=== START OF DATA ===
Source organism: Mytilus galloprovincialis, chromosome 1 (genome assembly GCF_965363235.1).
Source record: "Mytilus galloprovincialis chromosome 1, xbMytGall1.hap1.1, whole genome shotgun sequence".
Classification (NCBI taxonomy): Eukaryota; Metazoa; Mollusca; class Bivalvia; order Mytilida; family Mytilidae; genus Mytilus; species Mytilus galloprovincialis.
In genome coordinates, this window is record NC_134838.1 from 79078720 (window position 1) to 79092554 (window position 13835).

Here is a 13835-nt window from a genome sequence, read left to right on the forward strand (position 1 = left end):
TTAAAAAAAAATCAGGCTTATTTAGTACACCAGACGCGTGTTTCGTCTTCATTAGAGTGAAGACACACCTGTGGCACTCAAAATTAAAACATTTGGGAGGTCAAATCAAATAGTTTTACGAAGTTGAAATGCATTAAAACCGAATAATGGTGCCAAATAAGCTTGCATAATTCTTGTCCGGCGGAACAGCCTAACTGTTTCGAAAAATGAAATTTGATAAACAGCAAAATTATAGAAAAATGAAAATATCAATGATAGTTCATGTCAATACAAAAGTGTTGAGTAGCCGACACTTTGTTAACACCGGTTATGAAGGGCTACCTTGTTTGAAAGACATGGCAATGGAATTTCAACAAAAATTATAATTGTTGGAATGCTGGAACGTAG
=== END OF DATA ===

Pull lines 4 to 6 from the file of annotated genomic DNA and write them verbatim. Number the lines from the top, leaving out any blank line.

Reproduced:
In genome coordinates, this window is record NC_134838.1 from 79078720 (window position 1) to 79092554 (window position 13835).

Here is a 13835-nt window from a genome sequence, read left to right on the forward strand (position 1 = left end):
TTAAAAAAAAATCAGGCTTATTTAGTACACCAGACGCGTGTTTCGTCTTCATTAGAGTGAAGACACACCTGTGGCACTCAAAATTAAAACATTTGGGAGGTCAAATCAAATAGTTTTACGAAGTTGAAATGCATTAAAACCGAATAATGGTGCCAAATAAGCTTGCATAATTCTTGTCCGGCGGAACAGCCTAACTGTTTCGAAAAATGAAATTTGATAAACAGCAAAATTATAGAAAAATGAAAATATCAATGATAGTTCATGTCAATACAAAAGTGTTGAGTAGCCGACACTTTGTTAACACCGGTTATGAAGGGCTACCTTGTTTGAAAGACATGGCAATGGAATTTCAACAAAAATTATAATTGTTGGAATGCTGGAACGTAG